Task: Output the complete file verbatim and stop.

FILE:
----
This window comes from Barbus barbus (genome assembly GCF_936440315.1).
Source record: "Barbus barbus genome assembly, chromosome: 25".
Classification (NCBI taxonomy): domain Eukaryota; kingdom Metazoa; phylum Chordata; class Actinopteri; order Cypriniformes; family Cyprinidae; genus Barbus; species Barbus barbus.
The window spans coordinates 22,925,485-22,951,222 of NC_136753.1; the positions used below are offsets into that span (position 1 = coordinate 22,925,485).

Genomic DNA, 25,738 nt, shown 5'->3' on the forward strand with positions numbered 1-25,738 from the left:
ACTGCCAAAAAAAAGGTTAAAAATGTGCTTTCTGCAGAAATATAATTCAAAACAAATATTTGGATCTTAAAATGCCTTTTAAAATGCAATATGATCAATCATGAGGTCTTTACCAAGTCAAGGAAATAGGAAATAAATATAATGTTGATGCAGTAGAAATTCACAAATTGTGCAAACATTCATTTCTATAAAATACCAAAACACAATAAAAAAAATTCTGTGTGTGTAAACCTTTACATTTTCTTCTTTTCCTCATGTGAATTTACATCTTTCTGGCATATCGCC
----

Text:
This window comes from Barbus barbus (genome assembly GCF_936440315.1).
Source record: "Barbus barbus genome assembly, chromosome: 25".
Classification (NCBI taxonomy): domain Eukaryota; kingdom Metazoa; phylum Chordata; class Actinopteri; order Cypriniformes; family Cyprinidae; genus Barbus; species Barbus barbus.
The window spans coordinates 22,925,485-22,951,222 of NC_136753.1; the positions used below are offsets into that span (position 1 = coordinate 22,925,485).

Genomic DNA, 25,738 nt, shown 5'->3' on the forward strand with positions numbered 1-25,738 from the left:
ACTGCCAAAAAAAAGGTTAAAAATGTGCTTTCTGCAGAAATATAATTCAAAACAAATATTTGGATCTTAAAATGCCTTTTAAAATGCAATATGATCAATCATGAGGTCTTTACCAAGTCAAGGAAATAGGAAATAAATATAATGTTGATGCAGTAGAAATTCACAAATTGTGCAAACATTCATTTCTATAAAATACCAAAACACAATAAAAAAAATTCTGTGTGTGTAAACCTTTACATTTTCTTCTTTTCCTCATGTGAATTTACATCTTTCTGGCATATCGCC